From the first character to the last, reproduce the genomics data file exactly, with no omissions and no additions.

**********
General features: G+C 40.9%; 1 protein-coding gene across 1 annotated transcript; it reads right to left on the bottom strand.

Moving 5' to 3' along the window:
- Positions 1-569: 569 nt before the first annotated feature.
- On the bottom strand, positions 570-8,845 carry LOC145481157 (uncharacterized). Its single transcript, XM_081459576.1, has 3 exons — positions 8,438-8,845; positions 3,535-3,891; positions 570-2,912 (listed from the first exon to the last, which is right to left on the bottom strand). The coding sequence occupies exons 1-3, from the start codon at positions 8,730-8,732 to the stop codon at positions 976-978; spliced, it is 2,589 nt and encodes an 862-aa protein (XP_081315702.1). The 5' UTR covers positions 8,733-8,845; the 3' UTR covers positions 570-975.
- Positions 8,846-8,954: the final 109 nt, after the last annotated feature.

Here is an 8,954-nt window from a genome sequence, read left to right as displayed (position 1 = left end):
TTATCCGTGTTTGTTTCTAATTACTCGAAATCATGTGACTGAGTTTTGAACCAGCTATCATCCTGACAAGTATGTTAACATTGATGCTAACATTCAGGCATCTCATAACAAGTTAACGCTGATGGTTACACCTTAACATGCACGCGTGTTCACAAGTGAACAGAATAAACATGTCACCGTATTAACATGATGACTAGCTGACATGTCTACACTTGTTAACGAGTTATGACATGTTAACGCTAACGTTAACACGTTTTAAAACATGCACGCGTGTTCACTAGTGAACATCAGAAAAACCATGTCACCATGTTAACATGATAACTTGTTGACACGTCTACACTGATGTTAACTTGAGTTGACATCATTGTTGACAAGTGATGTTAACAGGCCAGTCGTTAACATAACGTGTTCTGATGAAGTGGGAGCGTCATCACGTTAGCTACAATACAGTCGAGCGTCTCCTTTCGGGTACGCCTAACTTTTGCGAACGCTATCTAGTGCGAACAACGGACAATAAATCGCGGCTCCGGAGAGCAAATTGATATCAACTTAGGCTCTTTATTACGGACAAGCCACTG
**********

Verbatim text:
General features: G+C 40.9%; 1 protein-coding gene across 1 annotated transcript; it reads right to left on the bottom strand.

Moving 5' to 3' along the window:
- Positions 1-569: 569 nt before the first annotated feature.
- On the bottom strand, positions 570-8,845 carry LOC145481157 (uncharacterized). Its single transcript, XM_081459576.1, has 3 exons — positions 8,438-8,845; positions 3,535-3,891; positions 570-2,912 (listed from the first exon to the last, which is right to left on the bottom strand). The coding sequence occupies exons 1-3, from the start codon at positions 8,730-8,732 to the stop codon at positions 976-978; spliced, it is 2,589 nt and encodes an 862-aa protein (XP_081315702.1). The 5' UTR covers positions 8,733-8,845; the 3' UTR covers positions 570-975.
- Positions 8,846-8,954: the final 109 nt, after the last annotated feature.

Here is an 8,954-nt window from a genome sequence, read left to right as displayed (position 1 = left end):
TTATCCGTGTTTGTTTCTAATTACTCGAAATCATGTGACTGAGTTTTGAACCAGCTATCATCCTGACAAGTATGTTAACATTGATGCTAACATTCAGGCATCTCATAACAAGTTAACGCTGATGGTTACACCTTAACATGCACGCGTGTTCACAAGTGAACAGAATAAACATGTCACCGTATTAACATGATGACTAGCTGACATGTCTACACTTGTTAACGAGTTATGACATGTTAACGCTAACGTTAACACGTTTTAAAACATGCACGCGTGTTCACTAGTGAACATCAGAAAAACCATGTCACCATGTTAACATGATAACTTGTTGACACGTCTACACTGATGTTAACTTGAGTTGACATCATTGTTGACAAGTGATGTTAACAGGCCAGTCGTTAACATAACGTGTTCTGATGAAGTGGGAGCGTCATCACGTTAGCTACAATACAGTCGAGCGTCTCCTTTCGGGTACGCCTAACTTTTGCGAACGCTATCTAGTGCGAACAACGGACAATAAATCGCGGCTCCGGAGAGCAAATTGATATCAACTTAGGCTCTTTATTACGGACAAGCCACTG